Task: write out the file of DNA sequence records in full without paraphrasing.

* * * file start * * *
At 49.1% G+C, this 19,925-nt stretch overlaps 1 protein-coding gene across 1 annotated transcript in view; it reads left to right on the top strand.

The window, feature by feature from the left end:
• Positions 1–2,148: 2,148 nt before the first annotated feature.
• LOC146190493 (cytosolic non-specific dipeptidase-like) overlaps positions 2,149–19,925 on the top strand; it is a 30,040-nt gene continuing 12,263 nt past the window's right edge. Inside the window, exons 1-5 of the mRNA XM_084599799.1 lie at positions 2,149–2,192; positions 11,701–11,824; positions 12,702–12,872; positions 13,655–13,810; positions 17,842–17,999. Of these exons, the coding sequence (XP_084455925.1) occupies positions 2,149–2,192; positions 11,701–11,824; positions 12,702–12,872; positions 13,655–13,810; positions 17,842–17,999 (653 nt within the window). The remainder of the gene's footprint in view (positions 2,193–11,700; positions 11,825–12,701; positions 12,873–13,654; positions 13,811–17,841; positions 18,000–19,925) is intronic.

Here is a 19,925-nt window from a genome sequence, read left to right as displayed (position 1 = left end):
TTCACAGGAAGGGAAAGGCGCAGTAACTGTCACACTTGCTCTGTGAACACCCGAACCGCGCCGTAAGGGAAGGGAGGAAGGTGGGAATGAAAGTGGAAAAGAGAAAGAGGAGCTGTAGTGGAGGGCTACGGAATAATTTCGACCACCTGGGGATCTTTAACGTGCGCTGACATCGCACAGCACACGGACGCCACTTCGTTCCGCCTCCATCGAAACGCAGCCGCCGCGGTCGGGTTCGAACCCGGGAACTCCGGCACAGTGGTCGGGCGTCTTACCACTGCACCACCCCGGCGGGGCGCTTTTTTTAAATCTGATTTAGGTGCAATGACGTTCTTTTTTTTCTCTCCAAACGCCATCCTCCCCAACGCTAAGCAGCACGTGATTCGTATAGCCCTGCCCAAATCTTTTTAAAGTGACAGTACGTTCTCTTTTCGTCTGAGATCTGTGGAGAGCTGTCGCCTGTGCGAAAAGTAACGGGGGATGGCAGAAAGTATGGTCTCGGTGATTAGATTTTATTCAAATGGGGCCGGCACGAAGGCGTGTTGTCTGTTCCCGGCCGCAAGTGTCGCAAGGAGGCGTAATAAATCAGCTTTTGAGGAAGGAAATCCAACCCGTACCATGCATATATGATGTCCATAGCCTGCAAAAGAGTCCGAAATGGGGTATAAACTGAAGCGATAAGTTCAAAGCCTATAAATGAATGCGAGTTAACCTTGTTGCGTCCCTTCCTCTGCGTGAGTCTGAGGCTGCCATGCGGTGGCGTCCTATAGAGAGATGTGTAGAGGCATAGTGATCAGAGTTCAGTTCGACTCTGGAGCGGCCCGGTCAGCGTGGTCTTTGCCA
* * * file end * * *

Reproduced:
At 49.1% G+C, this 19,925-nt stretch overlaps 1 protein-coding gene across 1 annotated transcript in view; it reads left to right on the top strand.

The window, feature by feature from the left end:
• Positions 1–2,148: 2,148 nt before the first annotated feature.
• LOC146190493 (cytosolic non-specific dipeptidase-like) overlaps positions 2,149–19,925 on the top strand; it is a 30,040-nt gene continuing 12,263 nt past the window's right edge. Inside the window, exons 1-5 of the mRNA XM_084599799.1 lie at positions 2,149–2,192; positions 11,701–11,824; positions 12,702–12,872; positions 13,655–13,810; positions 17,842–17,999. Of these exons, the coding sequence (XP_084455925.1) occupies positions 2,149–2,192; positions 11,701–11,824; positions 12,702–12,872; positions 13,655–13,810; positions 17,842–17,999 (653 nt within the window). The remainder of the gene's footprint in view (positions 2,193–11,700; positions 11,825–12,701; positions 12,873–13,654; positions 13,811–17,841; positions 18,000–19,925) is intronic.

Here is a 19,925-nt window from a genome sequence, read left to right as displayed (position 1 = left end):
TTCACAGGAAGGGAAAGGCGCAGTAACTGTCACACTTGCTCTGTGAACACCCGAACCGCGCCGTAAGGGAAGGGAGGAAGGTGGGAATGAAAGTGGAAAAGAGAAAGAGGAGCTGTAGTGGAGGGCTACGGAATAATTTCGACCACCTGGGGATCTTTAACGTGCGCTGACATCGCACAGCACACGGACGCCACTTCGTTCCGCCTCCATCGAAACGCAGCCGCCGCGGTCGGGTTCGAACCCGGGAACTCCGGCACAGTGGTCGGGCGTCTTACCACTGCACCACCCCGGCGGGGCGCTTTTTTTAAATCTGATTTAGGTGCAATGACGTTCTTTTTTTTCTCTCCAAACGCCATCCTCCCCAACGCTAAGCAGCACGTGATTCGTATAGCCCTGCCCAAATCTTTTTAAAGTGACAGTACGTTCTCTTTTCGTCTGAGATCTGTGGAGAGCTGTCGCCTGTGCGAAAAGTAACGGGGGATGGCAGAAAGTATGGTCTCGGTGATTAGATTTTATTCAAATGGGGCCGGCACGAAGGCGTGTTGTCTGTTCCCGGCCGCAAGTGTCGCAAGGAGGCGTAATAAATCAGCTTTTGAGGAAGGAAATCCAACCCGTACCATGCATATATGATGTCCATAGCCTGCAAAAGAGTCCGAAATGGGGTATAAACTGAAGCGATAAGTTCAAAGCCTATAAATGAATGCGAGTTAACCTTGTTGCGTCCCTTCCTCTGCGTGAGTCTGAGGCTGCCATGCGGTGGCGTCCTATAGAGAGATGTGTAGAGGCATAGTGATCAGAGTTCAGTTCGACTCTGGAGCGGCCCGGTCAGCGTGGTCTTTGCCA